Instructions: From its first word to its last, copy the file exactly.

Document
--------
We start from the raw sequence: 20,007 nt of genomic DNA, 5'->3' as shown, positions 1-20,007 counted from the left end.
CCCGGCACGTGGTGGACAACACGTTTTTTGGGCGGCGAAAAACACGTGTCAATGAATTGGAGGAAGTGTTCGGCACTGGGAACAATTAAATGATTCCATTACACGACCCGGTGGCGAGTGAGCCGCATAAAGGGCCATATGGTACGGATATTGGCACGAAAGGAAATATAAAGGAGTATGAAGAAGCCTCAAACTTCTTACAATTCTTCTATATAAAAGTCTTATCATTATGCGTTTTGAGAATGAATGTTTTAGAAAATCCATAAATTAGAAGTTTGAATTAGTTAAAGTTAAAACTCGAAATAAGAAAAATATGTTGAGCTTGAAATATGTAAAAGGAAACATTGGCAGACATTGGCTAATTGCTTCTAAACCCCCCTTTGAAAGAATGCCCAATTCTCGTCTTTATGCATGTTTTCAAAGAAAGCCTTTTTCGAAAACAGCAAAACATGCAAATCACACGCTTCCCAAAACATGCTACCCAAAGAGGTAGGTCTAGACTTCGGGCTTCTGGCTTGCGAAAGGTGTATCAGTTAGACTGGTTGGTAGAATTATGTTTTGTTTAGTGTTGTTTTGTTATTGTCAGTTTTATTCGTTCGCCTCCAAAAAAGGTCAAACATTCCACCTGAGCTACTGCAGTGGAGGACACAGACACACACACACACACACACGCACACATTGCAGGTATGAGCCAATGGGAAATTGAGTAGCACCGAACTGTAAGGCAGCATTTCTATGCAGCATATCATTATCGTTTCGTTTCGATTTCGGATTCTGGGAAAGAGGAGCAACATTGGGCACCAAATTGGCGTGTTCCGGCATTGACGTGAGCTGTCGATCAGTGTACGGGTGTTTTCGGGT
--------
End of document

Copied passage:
We start from the raw sequence: 20,007 nt of genomic DNA, 5'->3' as shown, positions 1-20,007 counted from the left end.
CCCGGCACGTGGTGGACAACACGTTTTTTGGGCGGCGAAAAACACGTGTCAATGAATTGGAGGAAGTGTTCGGCACTGGGAACAATTAAATGATTCCATTACACGACCCGGTGGCGAGTGAGCCGCATAAAGGGCCATATGGTACGGATATTGGCACGAAAGGAAATATAAAGGAGTATGAAGAAGCCTCAAACTTCTTACAATTCTTCTATATAAAAGTCTTATCATTATGCGTTTTGAGAATGAATGTTTTAGAAAATCCATAAATTAGAAGTTTGAATTAGTTAAAGTTAAAACTCGAAATAAGAAAAATATGTTGAGCTTGAAATATGTAAAAGGAAACATTGGCAGACATTGGCTAATTGCTTCTAAACCCCCCTTTGAAAGAATGCCCAATTCTCGTCTTTATGCATGTTTTCAAAGAAAGCCTTTTTCGAAAACAGCAAAACATGCAAATCACACGCTTCCCAAAACATGCTACCCAAAGAGGTAGGTCTAGACTTCGGGCTTCTGGCTTGCGAAAGGTGTATCAGTTAGACTGGTTGGTAGAATTATGTTTTGTTTAGTGTTGTTTTGTTATTGTCAGTTTTATTCGTTCGCCTCCAAAAAAGGTCAAACATTCCACCTGAGCTACTGCAGTGGAGGACACAGACACACACACACACACACACGCACACATTGCAGGTATGAGCCAATGGGAAATTGAGTAGCACCGAACTGTAAGGCAGCATTTCTATGCAGCATATCATTATCGTTTCGTTTCGATTTCGGATTCTGGGAAAGAGGAGCAACATTGGGCACCAAATTGGCGTGTTCCGGCATTGACGTGAGCTGTCGATCAGTGTACGGGTGTTTTCGGGT